The foregoing description of the preferred embodiment of the invention has been presented for the purpose of illustration and description. It is not intended to be exhaustive nor is it intended to limit the invention to the precise form disclosed. It will be apparent to those skilled in the art that the disclosed embodiments may be modified in light of the above teachings. The embodiments described are chosen to provide an illustration of principles of the invention and its practical application to enable thereby one of ordinary skill in the art to utilize the invention in various embodiments and with various modifications as are suited to the particular use contemplated. Therefore, the foregoing description is to be considered exemplary, rather than limiting, and the true scope of the invention is that described in the following claims.
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|U.S. Classification||439/462, 439/461, 439/447|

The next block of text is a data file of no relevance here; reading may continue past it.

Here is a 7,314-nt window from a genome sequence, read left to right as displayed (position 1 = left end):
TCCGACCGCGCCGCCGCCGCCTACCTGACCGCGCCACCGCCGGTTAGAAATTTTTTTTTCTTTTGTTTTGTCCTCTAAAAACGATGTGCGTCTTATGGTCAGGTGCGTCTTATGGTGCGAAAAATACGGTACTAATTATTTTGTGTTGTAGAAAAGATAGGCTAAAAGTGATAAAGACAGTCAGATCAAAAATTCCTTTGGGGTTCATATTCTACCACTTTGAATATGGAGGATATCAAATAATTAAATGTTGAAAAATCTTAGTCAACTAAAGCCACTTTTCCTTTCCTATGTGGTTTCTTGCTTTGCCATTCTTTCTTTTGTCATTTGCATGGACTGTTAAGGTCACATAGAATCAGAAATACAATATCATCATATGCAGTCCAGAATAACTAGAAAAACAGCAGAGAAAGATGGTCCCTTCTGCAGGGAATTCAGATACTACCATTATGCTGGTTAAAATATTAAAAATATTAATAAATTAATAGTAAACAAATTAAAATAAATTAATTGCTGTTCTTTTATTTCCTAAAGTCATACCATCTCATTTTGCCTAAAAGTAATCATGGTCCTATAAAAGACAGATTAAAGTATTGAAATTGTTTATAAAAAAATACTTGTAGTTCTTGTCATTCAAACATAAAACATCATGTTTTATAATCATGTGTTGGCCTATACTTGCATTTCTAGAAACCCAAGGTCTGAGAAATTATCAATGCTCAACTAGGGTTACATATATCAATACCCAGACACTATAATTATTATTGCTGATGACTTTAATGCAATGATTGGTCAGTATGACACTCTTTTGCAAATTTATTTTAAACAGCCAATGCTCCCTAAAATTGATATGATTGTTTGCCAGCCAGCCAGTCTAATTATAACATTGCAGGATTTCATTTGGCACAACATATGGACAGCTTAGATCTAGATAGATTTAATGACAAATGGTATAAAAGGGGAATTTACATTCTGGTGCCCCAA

|International Classification||H01R13/516, H01R13/59, H01R13/533, H01R13/56|
|Cooperative Classification||H01R24/64, H01R13/533, H01R13/562, H01R13/516, H01R13/59|
|European Classification||H01R13/516, H01R13/533, H01R23/02B, H01R13/59|
|Nov 29, 2001||AS||Assignment|
Owner name: NEUTRIK AG, LIECHTENSTEIN
Free format text: ASSIGNMENT OF ASSIGNORS INTEREST;ASSIGNOR:BACHMANN, WERNER;REEL/FRAME:012383/0448
Effective date: 20011119
|Dec 18, 2006||FPAY||Fee payment|
Year of fee payment: 4
|Sep 10, 2010||SULP||Surcharge for late payment|
|Nov 4, 2010||FPAY||Fee payment|
Year of fee payment: 8
|Sep 24, 2014||FPAY||Fee payment|
Year of fee payment: 12